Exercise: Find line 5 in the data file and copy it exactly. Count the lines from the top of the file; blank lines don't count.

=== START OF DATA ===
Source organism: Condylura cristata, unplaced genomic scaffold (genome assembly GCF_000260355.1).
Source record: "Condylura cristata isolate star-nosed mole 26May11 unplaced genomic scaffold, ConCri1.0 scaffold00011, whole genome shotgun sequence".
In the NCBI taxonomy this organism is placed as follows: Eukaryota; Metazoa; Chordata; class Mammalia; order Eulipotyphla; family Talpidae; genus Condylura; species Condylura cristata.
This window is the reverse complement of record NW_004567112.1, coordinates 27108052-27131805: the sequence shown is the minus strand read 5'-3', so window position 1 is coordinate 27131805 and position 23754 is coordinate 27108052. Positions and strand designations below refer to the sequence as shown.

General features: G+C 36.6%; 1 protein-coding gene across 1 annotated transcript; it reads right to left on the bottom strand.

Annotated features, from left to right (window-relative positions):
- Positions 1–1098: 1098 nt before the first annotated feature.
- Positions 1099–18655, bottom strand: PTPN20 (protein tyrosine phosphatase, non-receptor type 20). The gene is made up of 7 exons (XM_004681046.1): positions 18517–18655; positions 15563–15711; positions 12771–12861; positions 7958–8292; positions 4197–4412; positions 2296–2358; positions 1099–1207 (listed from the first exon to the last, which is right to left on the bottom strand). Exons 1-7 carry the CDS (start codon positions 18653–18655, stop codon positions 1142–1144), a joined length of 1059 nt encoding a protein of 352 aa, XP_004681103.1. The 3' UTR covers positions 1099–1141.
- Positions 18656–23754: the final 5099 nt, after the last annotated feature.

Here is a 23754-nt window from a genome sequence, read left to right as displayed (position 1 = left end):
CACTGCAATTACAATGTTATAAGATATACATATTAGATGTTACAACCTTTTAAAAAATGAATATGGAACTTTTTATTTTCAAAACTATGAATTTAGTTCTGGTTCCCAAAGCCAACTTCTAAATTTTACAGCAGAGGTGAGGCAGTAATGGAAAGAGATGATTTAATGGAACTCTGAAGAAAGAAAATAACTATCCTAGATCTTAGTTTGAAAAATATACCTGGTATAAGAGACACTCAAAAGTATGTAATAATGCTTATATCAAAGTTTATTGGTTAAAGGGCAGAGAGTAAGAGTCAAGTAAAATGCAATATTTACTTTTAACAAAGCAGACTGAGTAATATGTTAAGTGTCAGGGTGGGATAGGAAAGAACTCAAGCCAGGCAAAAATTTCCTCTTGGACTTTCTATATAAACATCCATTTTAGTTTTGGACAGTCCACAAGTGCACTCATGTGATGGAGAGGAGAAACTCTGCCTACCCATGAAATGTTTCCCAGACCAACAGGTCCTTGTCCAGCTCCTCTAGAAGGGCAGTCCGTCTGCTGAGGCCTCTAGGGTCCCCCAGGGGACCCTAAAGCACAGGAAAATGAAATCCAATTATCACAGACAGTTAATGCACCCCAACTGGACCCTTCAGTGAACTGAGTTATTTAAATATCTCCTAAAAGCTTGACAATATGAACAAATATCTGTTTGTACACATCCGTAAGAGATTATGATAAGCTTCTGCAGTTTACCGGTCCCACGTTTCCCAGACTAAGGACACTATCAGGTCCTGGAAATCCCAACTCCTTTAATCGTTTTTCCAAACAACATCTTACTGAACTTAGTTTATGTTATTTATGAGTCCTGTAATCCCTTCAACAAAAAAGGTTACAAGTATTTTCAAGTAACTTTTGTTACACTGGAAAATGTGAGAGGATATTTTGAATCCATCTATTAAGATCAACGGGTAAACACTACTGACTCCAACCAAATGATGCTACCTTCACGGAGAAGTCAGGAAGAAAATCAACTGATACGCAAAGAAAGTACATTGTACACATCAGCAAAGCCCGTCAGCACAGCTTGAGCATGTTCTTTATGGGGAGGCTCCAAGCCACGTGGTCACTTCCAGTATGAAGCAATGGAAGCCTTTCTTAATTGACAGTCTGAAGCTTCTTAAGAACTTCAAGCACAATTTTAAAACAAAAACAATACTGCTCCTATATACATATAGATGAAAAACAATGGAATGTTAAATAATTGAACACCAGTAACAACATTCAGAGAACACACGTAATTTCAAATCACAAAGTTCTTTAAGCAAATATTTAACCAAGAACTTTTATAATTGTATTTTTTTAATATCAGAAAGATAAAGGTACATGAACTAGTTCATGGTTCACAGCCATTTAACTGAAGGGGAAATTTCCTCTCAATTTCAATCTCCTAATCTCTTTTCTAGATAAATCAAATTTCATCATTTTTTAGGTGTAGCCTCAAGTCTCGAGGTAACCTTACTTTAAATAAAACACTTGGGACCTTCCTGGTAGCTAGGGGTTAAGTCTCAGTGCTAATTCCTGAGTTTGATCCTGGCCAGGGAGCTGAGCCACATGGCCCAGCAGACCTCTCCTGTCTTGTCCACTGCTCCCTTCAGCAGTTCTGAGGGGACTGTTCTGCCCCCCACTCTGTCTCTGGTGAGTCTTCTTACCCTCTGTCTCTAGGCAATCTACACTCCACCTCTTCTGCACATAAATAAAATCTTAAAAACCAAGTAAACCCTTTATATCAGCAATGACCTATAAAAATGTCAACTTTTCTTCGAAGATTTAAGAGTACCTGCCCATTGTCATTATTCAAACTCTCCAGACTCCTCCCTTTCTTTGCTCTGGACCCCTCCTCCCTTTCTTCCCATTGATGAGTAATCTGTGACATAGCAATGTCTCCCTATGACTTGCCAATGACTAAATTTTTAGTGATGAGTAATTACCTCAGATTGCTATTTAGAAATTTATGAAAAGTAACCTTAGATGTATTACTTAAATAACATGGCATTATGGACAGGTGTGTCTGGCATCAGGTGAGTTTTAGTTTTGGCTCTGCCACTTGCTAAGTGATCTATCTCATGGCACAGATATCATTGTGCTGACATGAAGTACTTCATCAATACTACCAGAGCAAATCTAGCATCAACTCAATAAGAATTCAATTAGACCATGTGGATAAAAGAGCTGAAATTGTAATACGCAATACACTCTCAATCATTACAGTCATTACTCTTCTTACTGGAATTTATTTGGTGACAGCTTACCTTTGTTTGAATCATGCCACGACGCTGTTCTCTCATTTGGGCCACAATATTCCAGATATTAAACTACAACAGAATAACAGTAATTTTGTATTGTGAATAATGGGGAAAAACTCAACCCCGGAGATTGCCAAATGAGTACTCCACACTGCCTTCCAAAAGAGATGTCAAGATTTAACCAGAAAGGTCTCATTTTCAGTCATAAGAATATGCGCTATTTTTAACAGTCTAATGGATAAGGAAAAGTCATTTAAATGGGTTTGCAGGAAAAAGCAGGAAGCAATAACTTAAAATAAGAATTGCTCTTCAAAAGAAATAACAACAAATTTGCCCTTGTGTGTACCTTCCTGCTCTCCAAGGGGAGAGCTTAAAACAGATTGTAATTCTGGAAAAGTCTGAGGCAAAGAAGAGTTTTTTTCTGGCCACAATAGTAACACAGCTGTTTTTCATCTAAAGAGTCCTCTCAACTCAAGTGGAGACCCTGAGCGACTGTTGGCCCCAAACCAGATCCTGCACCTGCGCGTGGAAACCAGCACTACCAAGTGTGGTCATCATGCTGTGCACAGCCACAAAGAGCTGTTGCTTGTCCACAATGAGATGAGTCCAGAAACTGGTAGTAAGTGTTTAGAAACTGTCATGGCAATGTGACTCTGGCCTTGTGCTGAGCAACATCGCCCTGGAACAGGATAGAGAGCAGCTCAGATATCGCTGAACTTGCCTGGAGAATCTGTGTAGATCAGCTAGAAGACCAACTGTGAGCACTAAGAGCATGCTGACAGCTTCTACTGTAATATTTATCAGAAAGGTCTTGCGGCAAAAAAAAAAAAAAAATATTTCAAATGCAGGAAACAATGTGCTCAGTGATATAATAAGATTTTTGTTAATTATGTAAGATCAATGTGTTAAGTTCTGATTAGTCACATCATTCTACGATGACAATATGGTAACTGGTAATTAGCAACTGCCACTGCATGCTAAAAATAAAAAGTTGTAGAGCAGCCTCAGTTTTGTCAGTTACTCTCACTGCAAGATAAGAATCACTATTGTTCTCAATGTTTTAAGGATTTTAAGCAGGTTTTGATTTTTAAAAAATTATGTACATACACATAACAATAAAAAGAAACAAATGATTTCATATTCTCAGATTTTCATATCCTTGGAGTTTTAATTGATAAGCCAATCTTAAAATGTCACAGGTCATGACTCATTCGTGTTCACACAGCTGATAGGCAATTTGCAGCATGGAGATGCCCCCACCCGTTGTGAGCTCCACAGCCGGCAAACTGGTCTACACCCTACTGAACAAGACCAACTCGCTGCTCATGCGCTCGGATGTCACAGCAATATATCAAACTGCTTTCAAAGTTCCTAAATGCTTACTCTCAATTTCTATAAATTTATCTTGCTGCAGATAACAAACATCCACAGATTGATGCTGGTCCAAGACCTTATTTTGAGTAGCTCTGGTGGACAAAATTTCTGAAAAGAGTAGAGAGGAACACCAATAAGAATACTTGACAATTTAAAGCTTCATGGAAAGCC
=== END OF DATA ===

General features: G+C 36.6%; 1 protein-coding gene across 1 annotated transcript; it reads right to left on the bottom strand.